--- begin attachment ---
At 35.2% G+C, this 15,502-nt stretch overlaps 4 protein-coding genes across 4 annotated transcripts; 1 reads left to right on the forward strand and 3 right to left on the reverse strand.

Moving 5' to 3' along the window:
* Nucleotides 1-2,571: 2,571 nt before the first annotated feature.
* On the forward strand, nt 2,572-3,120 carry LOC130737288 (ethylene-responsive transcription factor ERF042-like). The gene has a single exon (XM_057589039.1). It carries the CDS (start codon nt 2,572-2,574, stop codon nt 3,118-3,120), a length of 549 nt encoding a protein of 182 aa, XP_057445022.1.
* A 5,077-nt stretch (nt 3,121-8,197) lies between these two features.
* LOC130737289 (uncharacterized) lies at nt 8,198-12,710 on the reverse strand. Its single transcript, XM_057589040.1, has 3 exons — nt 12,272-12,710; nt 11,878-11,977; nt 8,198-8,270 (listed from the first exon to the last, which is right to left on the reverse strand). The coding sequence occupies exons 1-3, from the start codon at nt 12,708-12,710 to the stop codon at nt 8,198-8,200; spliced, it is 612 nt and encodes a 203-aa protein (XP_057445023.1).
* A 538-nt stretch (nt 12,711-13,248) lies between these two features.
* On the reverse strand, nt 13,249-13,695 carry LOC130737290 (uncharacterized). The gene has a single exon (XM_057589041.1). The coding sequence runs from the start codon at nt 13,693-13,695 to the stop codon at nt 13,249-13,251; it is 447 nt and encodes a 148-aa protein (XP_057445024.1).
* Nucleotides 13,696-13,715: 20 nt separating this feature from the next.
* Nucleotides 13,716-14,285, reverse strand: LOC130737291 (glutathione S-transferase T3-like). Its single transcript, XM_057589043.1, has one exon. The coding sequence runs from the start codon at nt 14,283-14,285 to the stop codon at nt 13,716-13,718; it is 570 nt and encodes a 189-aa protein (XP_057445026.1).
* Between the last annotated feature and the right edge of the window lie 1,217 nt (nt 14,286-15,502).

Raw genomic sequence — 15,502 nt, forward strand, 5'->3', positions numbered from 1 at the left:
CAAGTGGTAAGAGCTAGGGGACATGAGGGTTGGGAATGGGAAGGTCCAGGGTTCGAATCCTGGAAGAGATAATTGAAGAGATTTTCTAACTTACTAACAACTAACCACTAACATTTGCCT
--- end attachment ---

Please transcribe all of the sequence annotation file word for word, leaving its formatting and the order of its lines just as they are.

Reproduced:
At 35.2% G+C, this 15,502-nt stretch overlaps 4 protein-coding genes across 4 annotated transcripts; 1 reads left to right on the forward strand and 3 right to left on the reverse strand.

Moving 5' to 3' along the window:
* Nucleotides 1-2,571: 2,571 nt before the first annotated feature.
* On the forward strand, nt 2,572-3,120 carry LOC130737288 (ethylene-responsive transcription factor ERF042-like). The gene has a single exon (XM_057589039.1). It carries the CDS (start codon nt 2,572-2,574, stop codon nt 3,118-3,120), a length of 549 nt encoding a protein of 182 aa, XP_057445022.1.
* A 5,077-nt stretch (nt 3,121-8,197) lies between these two features.
* LOC130737289 (uncharacterized) lies at nt 8,198-12,710 on the reverse strand. Its single transcript, XM_057589040.1, has 3 exons — nt 12,272-12,710; nt 11,878-11,977; nt 8,198-8,270 (listed from the first exon to the last, which is right to left on the reverse strand). The coding sequence occupies exons 1-3, from the start codon at nt 12,708-12,710 to the stop codon at nt 8,198-8,200; spliced, it is 612 nt and encodes a 203-aa protein (XP_057445023.1).
* A 538-nt stretch (nt 12,711-13,248) lies between these two features.
* On the reverse strand, nt 13,249-13,695 carry LOC130737290 (uncharacterized). The gene has a single exon (XM_057589041.1). The coding sequence runs from the start codon at nt 13,693-13,695 to the stop codon at nt 13,249-13,251; it is 447 nt and encodes a 148-aa protein (XP_057445024.1).
* Nucleotides 13,696-13,715: 20 nt separating this feature from the next.
* Nucleotides 13,716-14,285, reverse strand: LOC130737291 (glutathione S-transferase T3-like). Its single transcript, XM_057589043.1, has one exon. The coding sequence runs from the start codon at nt 14,283-14,285 to the stop codon at nt 13,716-13,718; it is 570 nt and encodes a 189-aa protein (XP_057445026.1).
* Between the last annotated feature and the right edge of the window lie 1,217 nt (nt 14,286-15,502).

Raw genomic sequence — 15,502 nt, forward strand, 5'->3', positions numbered from 1 at the left:
CAAGTGGTAAGAGCTAGGGGACATGAGGGTTGGGAATGGGAAGGTCCAGGGTTCGAATCCTGGAAGAGATAATTGAAGAGATTTTCTAACTTACTAACAACTAACCACTAACATTTGCCT